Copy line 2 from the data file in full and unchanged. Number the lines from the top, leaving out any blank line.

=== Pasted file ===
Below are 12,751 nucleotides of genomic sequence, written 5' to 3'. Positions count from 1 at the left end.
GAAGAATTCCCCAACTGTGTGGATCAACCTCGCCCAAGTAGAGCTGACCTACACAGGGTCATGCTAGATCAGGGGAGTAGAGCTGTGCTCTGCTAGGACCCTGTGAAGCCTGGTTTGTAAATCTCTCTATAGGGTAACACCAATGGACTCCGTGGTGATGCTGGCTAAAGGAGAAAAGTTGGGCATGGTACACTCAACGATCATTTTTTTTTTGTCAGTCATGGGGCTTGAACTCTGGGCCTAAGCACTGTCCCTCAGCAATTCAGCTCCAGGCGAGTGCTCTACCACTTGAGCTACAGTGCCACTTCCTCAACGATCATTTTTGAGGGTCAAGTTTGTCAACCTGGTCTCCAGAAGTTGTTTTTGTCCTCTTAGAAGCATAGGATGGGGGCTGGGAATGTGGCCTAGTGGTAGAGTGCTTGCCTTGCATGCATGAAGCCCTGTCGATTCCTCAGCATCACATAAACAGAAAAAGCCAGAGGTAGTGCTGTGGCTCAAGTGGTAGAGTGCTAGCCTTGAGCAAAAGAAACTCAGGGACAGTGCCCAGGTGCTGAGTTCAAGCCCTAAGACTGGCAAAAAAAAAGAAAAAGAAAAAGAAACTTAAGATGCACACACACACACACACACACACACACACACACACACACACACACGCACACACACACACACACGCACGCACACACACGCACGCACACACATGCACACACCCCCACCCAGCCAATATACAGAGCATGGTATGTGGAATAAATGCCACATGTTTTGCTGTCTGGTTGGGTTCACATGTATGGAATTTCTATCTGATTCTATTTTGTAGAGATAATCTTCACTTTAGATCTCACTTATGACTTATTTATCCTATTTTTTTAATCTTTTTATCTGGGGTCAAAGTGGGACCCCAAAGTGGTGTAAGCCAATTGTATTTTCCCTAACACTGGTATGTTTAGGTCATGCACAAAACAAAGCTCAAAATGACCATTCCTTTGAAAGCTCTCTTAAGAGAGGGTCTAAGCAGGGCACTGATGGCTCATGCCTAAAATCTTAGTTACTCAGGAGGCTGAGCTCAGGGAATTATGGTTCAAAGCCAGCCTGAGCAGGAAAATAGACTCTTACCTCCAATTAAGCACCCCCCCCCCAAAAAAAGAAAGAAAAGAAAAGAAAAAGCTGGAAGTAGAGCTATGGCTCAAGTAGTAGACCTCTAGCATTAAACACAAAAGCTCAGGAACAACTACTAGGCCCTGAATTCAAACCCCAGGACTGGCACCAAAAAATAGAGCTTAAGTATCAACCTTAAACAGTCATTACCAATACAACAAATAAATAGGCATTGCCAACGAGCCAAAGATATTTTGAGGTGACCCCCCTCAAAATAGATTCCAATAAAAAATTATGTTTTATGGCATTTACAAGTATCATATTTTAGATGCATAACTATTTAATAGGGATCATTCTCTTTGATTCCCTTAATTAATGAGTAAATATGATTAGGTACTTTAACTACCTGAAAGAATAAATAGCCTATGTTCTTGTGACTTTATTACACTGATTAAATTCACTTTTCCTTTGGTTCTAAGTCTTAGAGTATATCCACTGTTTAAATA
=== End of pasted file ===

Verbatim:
GAAGAATTCCCCAACTGTGTGGATCAACCTCGCCCAAGTAGAGCTGACCTACACAGGGTCATGCTAGATCAGGGGAGTAGAGCTGTGCTCTGCTAGGACCCTGTGAAGCCTGGTTTGTAAATCTCTCTATAGGGTAACACCAATGGACTCCGTGGTGATGCTGGCTAAAGGAGAAAAGTTGGGCATGGTACACTCAACGATCATTTTTTTTTTGTCAGTCATGGGGCTTGAACTCTGGGCCTAAGCACTGTCCCTCAGCAATTCAGCTCCAGGCGAGTGCTCTACCACTTGAGCTACAGTGCCACTTCCTCAACGATCATTTTTGAGGGTCAAGTTTGTCAACCTGGTCTCCAGAAGTTGTTTTTGTCCTCTTAGAAGCATAGGATGGGGGCTGGGAATGTGGCCTAGTGGTAGAGTGCTTGCCTTGCATGCATGAAGCCCTGTCGATTCCTCAGCATCACATAAACAGAAAAAGCCAGAGGTAGTGCTGTGGCTCAAGTGGTAGAGTGCTAGCCTTGAGCAAAAGAAACTCAGGGACAGTGCCCAGGTGCTGAGTTCAAGCCCTAAGACTGGCAAAAAAAAAGAAAAAGAAAAAGAAACTTAAGATGCACACACACACACACACACACACACACACACACACACACACACACGCACACACACACACACACGCACGCACACACACGCACGCACACACATGCACACACCCCCACCCAGCCAATATACAGAGCATGGTATGTGGAATAAATGCCACATGTTTTGCTGTCTGGTTGGGTTCACATGTATGGAATTTCTATCTGATTCTATTTTGTAGAGATAATCTTCACTTTAGATCTCACTTATGACTTATTTATCCTATTTTTTTAATCTTTTTATCTGGGGTCAAAGTGGGACCCCAAAGTGGTGTAAGCCAATTGTATTTTCCCTAACACTGGTATGTTTAGGTCATGCACAAAACAAAGCTCAAAATGACCATTCCTTTGAAAGCTCTCTTAAGAGAGGGTCTAAGCAGGGCACTGATGGCTCATGCCTAAAATCTTAGTTACTCAGGAGGCTGAGCTCAGGGAATTATGGTTCAAAGCCAGCCTGAGCAGGAAAATAGACTCTTACCTCCAATTAAGCACCCCCCCCCCAAAAAAAGAAAGAAAAGAAAAGAAAAAGCTGGAAGTAGAGCTATGGCTCAAGTAGTAGACCTCTAGCATTAAACACAAAAGCTCAGGAACAACTACTAGGCCCTGAATTCAAACCCCAGGACTGGCACCAAAAAATAGAGCTTAAGTATCAACCTTAAACAGTCATTACCAATACAACAAATAAATAGGCATTGCCAACGAGCCAAAGATATTTTGAGGTGACCCCCCTCAAAATAGATTCCAATAAAAAATTATGTTTTATGGCATTTACAAGTATCATATTTTAGATGCATAACTATTTAATAGGGATCATTCTCTTTGATTCCCTTAATTAATGAGTAAATATGATTAGGTACTTTAACTACCTGAAAGAATAAATAGCCTATGTTCTTGTGACTTTATTACACTGATTAAATTCACTTTTCCTTTGGTTCTAAGTCTTAGAGTATATCCACTGTTTAAATA